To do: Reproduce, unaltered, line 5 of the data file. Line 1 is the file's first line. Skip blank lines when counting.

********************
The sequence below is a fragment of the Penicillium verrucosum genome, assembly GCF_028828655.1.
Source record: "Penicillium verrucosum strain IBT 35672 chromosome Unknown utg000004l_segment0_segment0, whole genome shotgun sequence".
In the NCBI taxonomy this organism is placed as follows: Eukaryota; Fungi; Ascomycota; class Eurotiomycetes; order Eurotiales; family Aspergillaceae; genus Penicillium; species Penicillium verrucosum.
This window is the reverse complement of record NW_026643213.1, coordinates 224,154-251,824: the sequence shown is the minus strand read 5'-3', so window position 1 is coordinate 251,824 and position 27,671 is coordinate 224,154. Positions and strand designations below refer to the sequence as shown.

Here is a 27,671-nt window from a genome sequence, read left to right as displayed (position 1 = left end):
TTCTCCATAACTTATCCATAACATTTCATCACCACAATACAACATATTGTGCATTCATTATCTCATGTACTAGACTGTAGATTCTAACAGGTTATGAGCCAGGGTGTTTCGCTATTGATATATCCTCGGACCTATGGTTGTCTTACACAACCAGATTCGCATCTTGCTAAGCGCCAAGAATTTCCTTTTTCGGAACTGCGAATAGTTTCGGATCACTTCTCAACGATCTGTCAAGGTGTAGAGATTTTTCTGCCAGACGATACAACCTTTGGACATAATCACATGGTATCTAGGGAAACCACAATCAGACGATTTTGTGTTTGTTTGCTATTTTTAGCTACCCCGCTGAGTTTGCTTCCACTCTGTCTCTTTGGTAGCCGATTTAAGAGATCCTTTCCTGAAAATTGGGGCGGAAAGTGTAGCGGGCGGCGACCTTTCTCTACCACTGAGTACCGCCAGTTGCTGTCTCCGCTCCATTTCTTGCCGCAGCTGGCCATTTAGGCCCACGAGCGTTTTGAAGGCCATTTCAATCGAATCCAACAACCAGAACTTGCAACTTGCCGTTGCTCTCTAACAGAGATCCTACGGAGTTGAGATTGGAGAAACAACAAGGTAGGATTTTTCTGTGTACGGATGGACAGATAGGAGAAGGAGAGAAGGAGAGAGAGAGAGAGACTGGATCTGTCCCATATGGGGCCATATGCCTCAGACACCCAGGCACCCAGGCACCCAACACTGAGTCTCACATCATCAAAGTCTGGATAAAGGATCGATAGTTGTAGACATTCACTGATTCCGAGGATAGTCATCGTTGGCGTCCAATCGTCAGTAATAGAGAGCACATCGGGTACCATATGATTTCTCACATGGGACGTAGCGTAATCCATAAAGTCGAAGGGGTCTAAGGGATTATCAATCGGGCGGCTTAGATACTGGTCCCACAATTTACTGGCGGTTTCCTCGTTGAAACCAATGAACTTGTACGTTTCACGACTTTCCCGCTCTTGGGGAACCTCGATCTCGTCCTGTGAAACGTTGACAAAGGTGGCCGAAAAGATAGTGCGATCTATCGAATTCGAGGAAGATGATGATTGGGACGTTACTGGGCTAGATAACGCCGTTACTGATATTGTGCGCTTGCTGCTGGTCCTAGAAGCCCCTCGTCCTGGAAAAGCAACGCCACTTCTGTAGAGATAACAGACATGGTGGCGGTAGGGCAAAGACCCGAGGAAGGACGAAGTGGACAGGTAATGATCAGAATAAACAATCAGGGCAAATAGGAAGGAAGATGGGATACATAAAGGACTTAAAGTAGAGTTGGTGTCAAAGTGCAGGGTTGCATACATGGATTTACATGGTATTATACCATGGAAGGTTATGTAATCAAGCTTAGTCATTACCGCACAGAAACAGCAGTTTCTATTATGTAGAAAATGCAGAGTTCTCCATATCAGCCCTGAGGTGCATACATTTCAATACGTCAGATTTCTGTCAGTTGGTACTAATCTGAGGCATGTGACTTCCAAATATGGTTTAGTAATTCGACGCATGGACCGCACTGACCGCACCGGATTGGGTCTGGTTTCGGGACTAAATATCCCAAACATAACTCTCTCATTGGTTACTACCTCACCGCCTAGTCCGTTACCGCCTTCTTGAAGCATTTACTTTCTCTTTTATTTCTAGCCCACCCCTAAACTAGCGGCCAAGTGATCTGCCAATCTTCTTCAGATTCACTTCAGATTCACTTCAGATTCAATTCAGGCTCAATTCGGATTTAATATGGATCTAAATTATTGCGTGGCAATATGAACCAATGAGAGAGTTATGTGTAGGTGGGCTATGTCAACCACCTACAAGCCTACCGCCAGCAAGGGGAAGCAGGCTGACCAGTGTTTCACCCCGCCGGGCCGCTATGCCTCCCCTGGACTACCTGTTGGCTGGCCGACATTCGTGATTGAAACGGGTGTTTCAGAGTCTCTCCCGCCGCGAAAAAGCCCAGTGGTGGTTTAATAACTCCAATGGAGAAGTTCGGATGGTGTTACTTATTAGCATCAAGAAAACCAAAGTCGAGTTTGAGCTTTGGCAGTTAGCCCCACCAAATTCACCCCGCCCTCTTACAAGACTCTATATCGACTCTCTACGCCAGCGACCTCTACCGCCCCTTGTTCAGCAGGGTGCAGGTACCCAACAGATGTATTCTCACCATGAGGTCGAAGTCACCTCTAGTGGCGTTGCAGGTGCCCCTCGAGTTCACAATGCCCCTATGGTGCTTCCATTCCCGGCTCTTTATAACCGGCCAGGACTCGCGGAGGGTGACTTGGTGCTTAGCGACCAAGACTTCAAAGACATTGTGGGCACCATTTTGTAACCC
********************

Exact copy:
Here is a 27,671-nt window from a genome sequence, read left to right as displayed (position 1 = left end):